SET ASIDE your preconceptions. For Dany (How to Make Love to a Negro) Laferriere has returned, with An Aroma of Coffee (Coach House, 160 pages, $13.95 paper), translated by David Homel; but where we had sex and Montreal in the former, the latter offers us childhood and Haiti. The books have about as much in common as Saki and the Marquis de Sade.
A fond tip of the hat to Laferriere's real-life grandmother ("Da"), An Aroma of Coffee recreates in gentle, almost lulling tones the deceptively placid summer of a 10-year-old boy, who watches the world go by from Da's front porch in the village of Petit-Goave.
The porch, a vantage point of some distinction, proves a ringside seat in the circus of village life. There's the wealthy Devieux, in his black car (one of two automobiles in the village); there's Seraphina the chicken-seller, Bazile the gendarme, Lone the notary, and so on. And at the centre of it all is Da herself.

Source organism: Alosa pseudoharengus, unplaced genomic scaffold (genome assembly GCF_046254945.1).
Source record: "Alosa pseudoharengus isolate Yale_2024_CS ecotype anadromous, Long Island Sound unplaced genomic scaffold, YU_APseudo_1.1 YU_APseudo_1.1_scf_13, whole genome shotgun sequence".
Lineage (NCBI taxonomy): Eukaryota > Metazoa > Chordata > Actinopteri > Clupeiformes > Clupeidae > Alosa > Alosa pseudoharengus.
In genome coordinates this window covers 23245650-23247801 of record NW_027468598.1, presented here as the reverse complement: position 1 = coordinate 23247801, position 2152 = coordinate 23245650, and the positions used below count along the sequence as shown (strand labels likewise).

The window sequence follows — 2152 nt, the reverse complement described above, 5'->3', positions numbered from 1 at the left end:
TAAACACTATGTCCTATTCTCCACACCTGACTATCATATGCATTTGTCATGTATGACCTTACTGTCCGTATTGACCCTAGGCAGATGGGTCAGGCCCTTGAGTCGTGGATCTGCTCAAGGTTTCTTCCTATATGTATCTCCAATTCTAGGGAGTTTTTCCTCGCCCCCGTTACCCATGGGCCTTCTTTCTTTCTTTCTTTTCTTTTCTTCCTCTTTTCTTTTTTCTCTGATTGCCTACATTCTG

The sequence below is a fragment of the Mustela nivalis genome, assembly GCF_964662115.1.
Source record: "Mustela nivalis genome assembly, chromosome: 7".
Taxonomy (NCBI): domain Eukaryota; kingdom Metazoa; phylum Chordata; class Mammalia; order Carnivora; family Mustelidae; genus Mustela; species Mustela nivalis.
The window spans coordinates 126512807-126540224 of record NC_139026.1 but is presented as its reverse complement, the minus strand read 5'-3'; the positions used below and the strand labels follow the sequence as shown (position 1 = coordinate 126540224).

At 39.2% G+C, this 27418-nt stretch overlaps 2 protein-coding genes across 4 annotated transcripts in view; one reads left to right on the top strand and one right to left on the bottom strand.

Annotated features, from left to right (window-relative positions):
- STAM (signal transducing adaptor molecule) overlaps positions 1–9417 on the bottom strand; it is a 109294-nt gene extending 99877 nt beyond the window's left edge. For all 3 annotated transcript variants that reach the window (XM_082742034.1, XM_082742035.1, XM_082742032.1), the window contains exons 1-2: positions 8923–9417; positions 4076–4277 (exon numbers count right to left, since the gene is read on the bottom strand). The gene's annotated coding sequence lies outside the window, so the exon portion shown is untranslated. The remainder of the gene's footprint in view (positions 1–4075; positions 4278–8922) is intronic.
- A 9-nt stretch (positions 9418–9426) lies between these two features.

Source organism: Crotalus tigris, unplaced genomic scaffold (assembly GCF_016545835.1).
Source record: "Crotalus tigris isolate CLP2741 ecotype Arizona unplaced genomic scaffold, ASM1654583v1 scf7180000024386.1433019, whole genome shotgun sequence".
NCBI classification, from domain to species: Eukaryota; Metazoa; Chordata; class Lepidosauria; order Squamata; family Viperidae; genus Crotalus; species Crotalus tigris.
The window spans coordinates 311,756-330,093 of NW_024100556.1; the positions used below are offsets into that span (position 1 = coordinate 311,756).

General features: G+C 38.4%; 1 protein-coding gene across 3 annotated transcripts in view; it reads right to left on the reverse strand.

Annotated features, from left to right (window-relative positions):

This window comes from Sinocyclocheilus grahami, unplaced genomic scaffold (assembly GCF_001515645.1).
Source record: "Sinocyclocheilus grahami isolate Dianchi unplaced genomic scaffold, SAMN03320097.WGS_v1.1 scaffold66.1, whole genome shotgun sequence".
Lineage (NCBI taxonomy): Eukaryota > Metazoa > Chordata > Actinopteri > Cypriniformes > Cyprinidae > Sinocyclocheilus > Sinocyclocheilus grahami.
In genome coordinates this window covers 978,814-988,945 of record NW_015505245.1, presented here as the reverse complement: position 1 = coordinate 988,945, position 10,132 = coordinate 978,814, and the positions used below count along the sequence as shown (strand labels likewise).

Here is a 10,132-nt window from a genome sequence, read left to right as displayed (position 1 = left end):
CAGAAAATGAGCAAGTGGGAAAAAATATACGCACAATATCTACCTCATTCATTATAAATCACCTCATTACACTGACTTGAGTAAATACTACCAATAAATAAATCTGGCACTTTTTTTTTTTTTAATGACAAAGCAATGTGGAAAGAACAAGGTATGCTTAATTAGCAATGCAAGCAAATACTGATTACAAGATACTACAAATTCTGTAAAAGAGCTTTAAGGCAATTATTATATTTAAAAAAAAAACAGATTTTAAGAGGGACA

A wise and loving guardian, Da is also the local archive, arbiter of right and wrong, peerless gossip, and coffee lover nonpareil: her wisdom, advice, and occasional dream interpretations come punctuated by offers of the precious brew, the true black gold of the district.
"When I think about it," says the young narrator, "nothing much happened that summer, besides my tenth birthday." But of course this isn't true. For Petit-Goave, with its "bald, smoking mountains," its blistering heat, and the "turquoise Caribbean" for backdrop, is a small, teeming slice of the universe. The "nothing" that happens there is no more, and no less, than life itself.